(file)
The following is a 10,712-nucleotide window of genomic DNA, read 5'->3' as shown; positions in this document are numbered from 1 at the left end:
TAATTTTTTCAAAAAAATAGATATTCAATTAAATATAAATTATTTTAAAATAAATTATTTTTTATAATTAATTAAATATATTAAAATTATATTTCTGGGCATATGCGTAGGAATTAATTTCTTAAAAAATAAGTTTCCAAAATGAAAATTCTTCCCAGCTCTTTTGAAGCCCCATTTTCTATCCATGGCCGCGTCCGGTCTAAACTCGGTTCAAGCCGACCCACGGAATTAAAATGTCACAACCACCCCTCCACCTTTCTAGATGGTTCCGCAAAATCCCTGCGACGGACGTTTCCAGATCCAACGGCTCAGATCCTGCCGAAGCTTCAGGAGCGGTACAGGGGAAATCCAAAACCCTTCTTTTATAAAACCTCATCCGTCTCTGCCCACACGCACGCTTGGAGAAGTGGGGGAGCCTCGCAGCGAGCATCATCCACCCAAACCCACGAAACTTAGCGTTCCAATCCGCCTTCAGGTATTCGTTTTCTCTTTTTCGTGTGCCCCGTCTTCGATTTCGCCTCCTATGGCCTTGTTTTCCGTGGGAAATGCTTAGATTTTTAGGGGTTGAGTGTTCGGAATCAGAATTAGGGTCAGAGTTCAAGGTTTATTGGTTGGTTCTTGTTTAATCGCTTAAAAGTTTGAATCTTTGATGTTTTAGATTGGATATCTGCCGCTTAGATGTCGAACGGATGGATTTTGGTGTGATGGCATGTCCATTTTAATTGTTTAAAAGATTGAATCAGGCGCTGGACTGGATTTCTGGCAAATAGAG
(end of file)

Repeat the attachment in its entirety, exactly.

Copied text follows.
The following is a 10,712-nucleotide window of genomic DNA, read 5'->3' as shown; positions in this document are numbered from 1 at the left end:
TAATTTTTTCAAAAAAATAGATATTCAATTAAATATAAATTATTTTAAAATAAATTATTTTTTATAATTAATTAAATATATTAAAATTATATTTCTGGGCATATGCGTAGGAATTAATTTCTTAAAAAATAAGTTTCCAAAATGAAAATTCTTCCCAGCTCTTTTGAAGCCCCATTTTCTATCCATGGCCGCGTCCGGTCTAAACTCGGTTCAAGCCGACCCACGGAATTAAAATGTCACAACCACCCCTCCACCTTTCTAGATGGTTCCGCAAAATCCCTGCGACGGACGTTTCCAGATCCAACGGCTCAGATCCTGCCGAAGCTTCAGGAGCGGTACAGGGGAAATCCAAAACCCTTCTTTTATAAAACCTCATCCGTCTCTGCCCACACGCACGCTTGGAGAAGTGGGGGAGCCTCGCAGCGAGCATCATCCACCCAAACCCACGAAACTTAGCGTTCCAATCCGCCTTCAGGTATTCGTTTTCTCTTTTTCGTGTGCCCCGTCTTCGATTTCGCCTCCTATGGCCTTGTTTTCCGTGGGAAATGCTTAGATTTTTAGGGGTTGAGTGTTCGGAATCAGAATTAGGGTCAGAGTTCAAGGTTTATTGGTTGGTTCTTGTTTAATCGCTTAAAAGTTTGAATCTTTGATGTTTTAGATTGGATATCTGCCGCTTAGATGTCGAACGGATGGATTTTGGTGTGATGGCATGTCCATTTTAATTGTTTAAAAGATTGAATCAGGCGCTGGACTGGATTTCTGGCAAATAGAG